icon-    folder.gif   Conference Reports for NATAP  
  14th CROI
Conference on Retroviruses and Opportunistic Infections Los Angeles, California
Feb 25- 28, 2007
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Osteopenia in HIV: risk factors for screening
  Session 149 - Osteopenia and Osteoporosis
Monday, February 26, 2007
Carl J. Fichtenbaum, M.D. University of Cincinnati College of Medicine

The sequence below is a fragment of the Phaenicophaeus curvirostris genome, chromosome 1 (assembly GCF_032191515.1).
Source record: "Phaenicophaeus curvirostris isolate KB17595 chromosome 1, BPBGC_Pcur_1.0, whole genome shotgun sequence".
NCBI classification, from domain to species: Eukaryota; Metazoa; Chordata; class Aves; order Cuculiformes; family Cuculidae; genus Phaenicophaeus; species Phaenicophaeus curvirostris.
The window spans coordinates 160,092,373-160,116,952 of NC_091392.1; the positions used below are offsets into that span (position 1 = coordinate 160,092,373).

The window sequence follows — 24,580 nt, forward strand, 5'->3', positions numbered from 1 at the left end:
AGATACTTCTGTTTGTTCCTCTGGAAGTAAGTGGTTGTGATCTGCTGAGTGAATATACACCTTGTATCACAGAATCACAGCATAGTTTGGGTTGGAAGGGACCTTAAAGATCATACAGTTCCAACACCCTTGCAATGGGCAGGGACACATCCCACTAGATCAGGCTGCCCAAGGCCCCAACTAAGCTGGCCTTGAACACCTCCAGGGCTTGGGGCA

There were three papers presented in this session. In the first one, Overton and colleagues report a survey of bone density in the SUN study (Study of Unnatural Complications of HIV). This is a 4 center study of "clinic" populations. The baseline data presented here is really a cross-sectional look at where things stand. Osteopenia was very common and osteoporosis was not rare. These data suggest it may be time to screen selected persons with DEXA scans to identify those at risk for fractures. The multi-variate analyses suggest there are some factors that a clinician could use to identify who needs screening: older males (age >46 years); with low body-mass index (<22.6 kg/m2). However, before you start screening everyone, the authors need to do some more work here identifying the sensitivity and specificity of using the above criteria which, by the way, apply only to cohorts that are generally using HAART. In the second paper by Tebas and colleagues (Abstract 837), they analyzed whether there was any difference in the progression of bone loss using different ART regimens (nelfinavir vs. Efavirenz). Turns out that it does not matter. Bone loss occurs with the use of HAART and/or the continuation of HIV infection. Remember that it is hard to tease out whether persistent inflammation associated with HIV induces bone loss and/or HAART directly induces bone loss. This study suggests that no regimen is without association with bone loss. The final report by Modarressi et al (Abstract 838) was a preliminary study using an in vitro model to show that ritonavir induces genes responsible for bone resorption and this can be reversed by the addition of interferon gamma. It is not at all clear how this model applies to the in vivo situation (in patients) and much more work would need to be done to confirm these findings.